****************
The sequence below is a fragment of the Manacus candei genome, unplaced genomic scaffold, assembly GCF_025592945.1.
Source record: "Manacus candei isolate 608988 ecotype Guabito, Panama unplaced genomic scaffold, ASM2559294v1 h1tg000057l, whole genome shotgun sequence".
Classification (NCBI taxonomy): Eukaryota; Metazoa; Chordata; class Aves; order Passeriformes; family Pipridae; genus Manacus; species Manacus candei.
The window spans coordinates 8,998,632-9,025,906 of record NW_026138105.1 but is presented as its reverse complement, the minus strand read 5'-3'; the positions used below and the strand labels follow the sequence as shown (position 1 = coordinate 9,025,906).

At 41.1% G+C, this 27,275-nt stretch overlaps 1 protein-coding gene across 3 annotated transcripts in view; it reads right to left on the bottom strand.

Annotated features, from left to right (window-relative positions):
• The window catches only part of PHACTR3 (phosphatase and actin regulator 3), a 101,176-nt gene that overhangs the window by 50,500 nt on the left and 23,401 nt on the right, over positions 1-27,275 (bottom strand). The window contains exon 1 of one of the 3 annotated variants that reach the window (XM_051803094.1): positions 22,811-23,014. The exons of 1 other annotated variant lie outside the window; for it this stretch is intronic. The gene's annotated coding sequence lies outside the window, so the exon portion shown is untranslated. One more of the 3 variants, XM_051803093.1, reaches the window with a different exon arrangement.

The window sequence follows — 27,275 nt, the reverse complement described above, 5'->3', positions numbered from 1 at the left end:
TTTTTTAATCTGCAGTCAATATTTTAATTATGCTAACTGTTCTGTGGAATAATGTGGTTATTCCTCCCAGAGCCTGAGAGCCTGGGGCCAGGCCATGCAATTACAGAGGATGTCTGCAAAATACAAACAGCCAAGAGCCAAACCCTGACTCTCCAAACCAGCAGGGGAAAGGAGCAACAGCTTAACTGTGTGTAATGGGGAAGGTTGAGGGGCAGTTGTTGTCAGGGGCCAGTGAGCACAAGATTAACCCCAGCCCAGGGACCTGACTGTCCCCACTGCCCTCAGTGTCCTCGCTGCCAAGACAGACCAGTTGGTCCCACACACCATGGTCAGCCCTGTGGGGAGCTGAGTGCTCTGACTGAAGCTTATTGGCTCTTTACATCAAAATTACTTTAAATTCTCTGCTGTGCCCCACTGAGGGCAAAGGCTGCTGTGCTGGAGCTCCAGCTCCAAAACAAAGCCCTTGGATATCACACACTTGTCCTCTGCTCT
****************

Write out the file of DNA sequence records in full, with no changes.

The sequence below is a fragment of the Manacus candei genome, unplaced genomic scaffold, assembly GCF_025592945.1.
Source record: "Manacus candei isolate 608988 ecotype Guabito, Panama unplaced genomic scaffold, ASM2559294v1 h1tg000057l, whole genome shotgun sequence".
Classification (NCBI taxonomy): Eukaryota; Metazoa; Chordata; class Aves; order Passeriformes; family Pipridae; genus Manacus; species Manacus candei.
The window spans coordinates 8,998,632-9,025,906 of record NW_026138105.1 but is presented as its reverse complement, the minus strand read 5'-3'; the positions used below and the strand labels follow the sequence as shown (position 1 = coordinate 9,025,906).

At 41.1% G+C, this 27,275-nt stretch overlaps 1 protein-coding gene across 3 annotated transcripts in view; it reads right to left on the bottom strand.

Annotated features, from left to right (window-relative positions):
• The window catches only part of PHACTR3 (phosphatase and actin regulator 3), a 101,176-nt gene that overhangs the window by 50,500 nt on the left and 23,401 nt on the right, over positions 1-27,275 (bottom strand). The window contains exon 1 of one of the 3 annotated variants that reach the window (XM_051803094.1): positions 22,811-23,014. The exons of 1 other annotated variant lie outside the window; for it this stretch is intronic. The gene's annotated coding sequence lies outside the window, so the exon portion shown is untranslated. One more of the 3 variants, XM_051803093.1, reaches the window with a different exon arrangement.

The window sequence follows — 27,275 nt, the reverse complement described above, 5'->3', positions numbered from 1 at the left end:
TTTTTTAATCTGCAGTCAATATTTTAATTATGCTAACTGTTCTGTGGAATAATGTGGTTATTCCTCCCAGAGCCTGAGAGCCTGGGGCCAGGCCATGCAATTACAGAGGATGTCTGCAAAATACAAACAGCCAAGAGCCAAACCCTGACTCTCCAAACCAGCAGGGGAAAGGAGCAACAGCTTAACTGTGTGTAATGGGGAAGGTTGAGGGGCAGTTGTTGTCAGGGGCCAGTGAGCACAAGATTAACCCCAGCCCAGGGACCTGACTGTCCCCACTGCCCTCAGTGTCCTCGCTGCCAAGACAGACCAGTTGGTCCCACACACCATGGTCAGCCCTGTGGGGAGCTGAGTGCTCTGACTGAAGCTTATTGGCTCTTTACATCAAAATTACTTTAAATTCTCTGCTGTGCCCCACTGAGGGCAAAGGCTGCTGTGCTGGAGCTCCAGCTCCAAAACAAAGCCCTTGGATATCACACACTTGTCCTCTGCTCT